Greece 'may renegotiate rescue loans'

Wolfgang Schaeuble (left) and Yannis Stournaras
Image caption Wolfgang Schaeuble (left) was the first to break the silence, and now Yannis Stournaras is adding his voice

Greece may seek to ease its debt burden by renegotiating its bailout terms, the Greek finance minister said on Monday.

Yannis Stournaras told German newspaper Handelsblatt this could involve lower interest payments and more time to repay 240bn euros (£206bn) in loans.

It comes a day after he conceded that Greece may face a hole in its finances of up to 10bn euros.

Speculation over Athens' borrowing needs comes at a sensitive time, with German elections due in September.

Earlier this month German Finance Minister Wolfgang Schaeuble said for the first time that Greece will need another bailout to plug a forthcoming funding gap.

The Greek bailout remains a sensitive topic in Germany. Chancellor Angela Merkel is seeking re-election on 22 September, and many German voters feel they have already contributed enough to European bailouts.

High hopes

Mr Stournaras told German business daily Handelsblatt on Monday that it may not be necessary for Greece to seek a third bailout package from European partners and the International Monetary Fund (IMF) after all.

This was despite having himself alluded to the possibility of a 10bn-euro package in an interview on Sunday with the Greek newspaper Proto Thema, and insisting that it should not come with any more austerity conditions attached.

The IMF last month estimated Greece would need around 11bn euros in 2014/15.

Instead, Mr Stournaras expressed optimism that the government could manage within the terms of its existing bailouts.

Image caption Angela Merkel is running for election again in September

The finance minister claimed his government may even be able to borrow money from the financial markets by the second half of 2014, obviating the need for any further rescue loans.

He said this would be possible if his country's economy grew next year - after six years of contraction - and if the government managed to achieve a primary surplus on its finances, meaning that it only needed to borrow money in order to meet interest payments on its existing debts.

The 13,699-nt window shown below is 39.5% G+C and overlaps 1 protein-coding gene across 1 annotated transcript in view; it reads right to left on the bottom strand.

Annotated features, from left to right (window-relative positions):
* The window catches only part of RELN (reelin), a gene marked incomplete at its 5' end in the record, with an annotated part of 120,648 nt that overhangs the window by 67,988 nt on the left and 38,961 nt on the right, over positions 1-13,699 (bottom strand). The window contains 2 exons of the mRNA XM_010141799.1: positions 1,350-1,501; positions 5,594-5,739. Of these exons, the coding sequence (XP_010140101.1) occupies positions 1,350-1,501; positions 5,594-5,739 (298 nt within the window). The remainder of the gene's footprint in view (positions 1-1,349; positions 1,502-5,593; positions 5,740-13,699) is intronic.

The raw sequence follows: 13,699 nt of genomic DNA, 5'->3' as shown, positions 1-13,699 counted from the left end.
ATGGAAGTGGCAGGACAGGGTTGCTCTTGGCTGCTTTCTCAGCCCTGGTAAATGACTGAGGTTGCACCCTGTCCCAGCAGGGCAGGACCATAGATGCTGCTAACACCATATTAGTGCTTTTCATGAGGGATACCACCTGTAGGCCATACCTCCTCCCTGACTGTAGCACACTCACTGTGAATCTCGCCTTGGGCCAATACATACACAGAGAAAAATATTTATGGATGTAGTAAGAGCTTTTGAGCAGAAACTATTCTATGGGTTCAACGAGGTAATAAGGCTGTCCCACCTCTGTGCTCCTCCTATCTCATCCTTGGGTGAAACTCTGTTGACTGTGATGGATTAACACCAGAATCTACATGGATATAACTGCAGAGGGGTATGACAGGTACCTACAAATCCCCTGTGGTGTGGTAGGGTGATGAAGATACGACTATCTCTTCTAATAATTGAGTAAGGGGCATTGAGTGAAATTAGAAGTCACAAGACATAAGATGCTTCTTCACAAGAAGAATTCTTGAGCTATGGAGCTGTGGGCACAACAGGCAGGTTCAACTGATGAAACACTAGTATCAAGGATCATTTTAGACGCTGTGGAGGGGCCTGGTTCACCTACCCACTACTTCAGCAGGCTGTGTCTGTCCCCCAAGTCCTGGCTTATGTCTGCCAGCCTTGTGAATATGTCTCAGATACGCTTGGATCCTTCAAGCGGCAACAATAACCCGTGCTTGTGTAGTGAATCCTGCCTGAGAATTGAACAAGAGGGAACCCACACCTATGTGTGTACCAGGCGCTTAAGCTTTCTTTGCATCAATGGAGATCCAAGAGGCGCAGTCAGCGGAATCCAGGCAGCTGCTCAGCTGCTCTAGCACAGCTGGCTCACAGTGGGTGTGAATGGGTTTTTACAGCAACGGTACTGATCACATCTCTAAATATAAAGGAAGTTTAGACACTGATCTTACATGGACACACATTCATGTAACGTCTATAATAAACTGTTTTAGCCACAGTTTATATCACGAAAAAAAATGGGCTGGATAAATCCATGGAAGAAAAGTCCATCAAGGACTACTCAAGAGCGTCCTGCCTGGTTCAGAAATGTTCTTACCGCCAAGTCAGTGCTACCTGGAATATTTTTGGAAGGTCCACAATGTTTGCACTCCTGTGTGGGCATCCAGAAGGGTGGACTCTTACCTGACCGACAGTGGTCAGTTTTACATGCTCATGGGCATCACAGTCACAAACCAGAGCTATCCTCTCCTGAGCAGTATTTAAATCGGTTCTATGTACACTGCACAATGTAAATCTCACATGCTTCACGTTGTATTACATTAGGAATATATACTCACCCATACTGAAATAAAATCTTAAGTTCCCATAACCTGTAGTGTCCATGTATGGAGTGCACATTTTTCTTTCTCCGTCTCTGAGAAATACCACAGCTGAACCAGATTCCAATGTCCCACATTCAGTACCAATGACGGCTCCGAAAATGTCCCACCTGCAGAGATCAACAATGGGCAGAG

"That would be a great success which would allow us to test the market with a new bond issue in the second half of 2014," Mr Stournaras said.

He also criticised his own countrymen's habit of avoiding taxes - an issue often highlighted in the German tabloid press - admitting that many treated it as "a kind of national sport".

He said that more than 600 tax avoiders had already been sent to prison under current Greek laws.

'Domino effect'

The minister ruled out the possibility of another "haircut" on the country's private sector debts, saying it would be better to alleviate the terms of the country's rescue loans instead.

Last year, as a condition to the country's second bailout package, the Greek government had to negotiate a formal reduction in the amount owed to private sector lenders.

German Chancellor Angela Merkel has also warned about writing down any more Greek debt.

Chancellor Merkel said a haircut of Greek debt would be bad for the stability of the eurozone, which has seen a return in investor confidence after years of worrying about the future of the single currency and bailouts of several nations - most recently, Cyprus.

"I am expressly warning against a haircut," Mrs Merkel said. "It could trigger a domino effect of uncertainty with the result that the readiness of private investors to invest in the eurozone again falls to nothing."